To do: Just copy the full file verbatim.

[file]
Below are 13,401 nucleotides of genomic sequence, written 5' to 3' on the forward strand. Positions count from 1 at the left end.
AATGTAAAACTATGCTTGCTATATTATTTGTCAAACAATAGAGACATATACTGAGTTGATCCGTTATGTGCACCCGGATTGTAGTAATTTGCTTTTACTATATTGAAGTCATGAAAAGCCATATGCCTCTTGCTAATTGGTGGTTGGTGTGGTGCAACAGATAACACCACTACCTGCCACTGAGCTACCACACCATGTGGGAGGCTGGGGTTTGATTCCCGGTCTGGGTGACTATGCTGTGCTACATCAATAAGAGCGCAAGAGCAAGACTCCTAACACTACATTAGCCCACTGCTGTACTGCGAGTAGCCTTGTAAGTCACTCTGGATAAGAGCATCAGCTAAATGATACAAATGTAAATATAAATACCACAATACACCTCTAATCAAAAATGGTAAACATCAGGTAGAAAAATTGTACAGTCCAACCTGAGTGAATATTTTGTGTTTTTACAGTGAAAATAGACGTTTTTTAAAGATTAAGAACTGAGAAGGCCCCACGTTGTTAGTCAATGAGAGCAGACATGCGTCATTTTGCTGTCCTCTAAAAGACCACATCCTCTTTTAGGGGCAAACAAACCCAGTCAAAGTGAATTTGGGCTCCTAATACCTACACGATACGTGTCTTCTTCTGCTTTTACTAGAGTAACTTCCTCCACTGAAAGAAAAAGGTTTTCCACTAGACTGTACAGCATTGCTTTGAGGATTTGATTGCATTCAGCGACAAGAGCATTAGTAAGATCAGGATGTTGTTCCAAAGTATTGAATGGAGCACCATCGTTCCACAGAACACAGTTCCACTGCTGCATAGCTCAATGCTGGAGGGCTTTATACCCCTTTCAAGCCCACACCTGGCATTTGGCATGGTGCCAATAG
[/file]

Below are 13,401 nucleotides of genomic sequence, written 5' to 3' on the forward strand. Positions count from 1 at the left end.
AATGTAAAACTATGCTTGCTATATTATTTGTCAAACAATAGAGACATATACTGAGTTGATCCGTTATGTGCACCCGGATTGTAGTAATTTGCTTTTACTATATTGAAGTCATGAAAAGCCATATGCCTCTTGCTAATTGGTGGTTGGTGTGGTGCAACAGATAACACCACTACCTGCCACTGAGCTACCACACCATGTGGGAGGCTGGGGTTTGATTCCCGGTCTGGGTGACTATGCTGTGCTACATCAATAAGAGCGCAAGAGCAAGACTCCTAACACTACATTAGCCCACTGCTGTACTGCGAGTAGCCTTGTAAGTCACTCTGGATAAGAGCATCAGCTAAATGATACAAATGTAAATATAAATACCACAATACACCTCTAATCAAAAATGGTAAACATCAGGTAGAAAAATTGTACAGTCCAACCTGAGTGAATATTTTGTGTTTTTACAGTGAAAATAGACGTTTTTTAAAGATTAAGAACTGAGAAGGCCCCACGTTGTTAGTCAATGAGAGCAGACATGCGTCATTTTGCTGTCCTCTAAAAGACCACATCCTCTTTTAGGGGCAAACAAACCCAGTCAAAGTGAATTTGGGCTCCTAATACCTACACGATACGTGTCTTCTTCTGCTTTTACTAGAGTAACTTCCTCCACTGAAAGAAAAAGGTTTTCCACTAGACTGTACAGCATTGCTTTGAGGATTTGATTGCATTCAGCGACAAGAGCATTAGTAAGATCAGGATGTTGTTCCAAAGTATTGAATGGAGCACCATCGTTCCACAGAACACAGTTCCACTGCTGCATAGCTCAATGCTGGAGGGCTTTATACCCCTTTCAAGCCCACACCTGGCATTTGGCATGGTGCCAATAG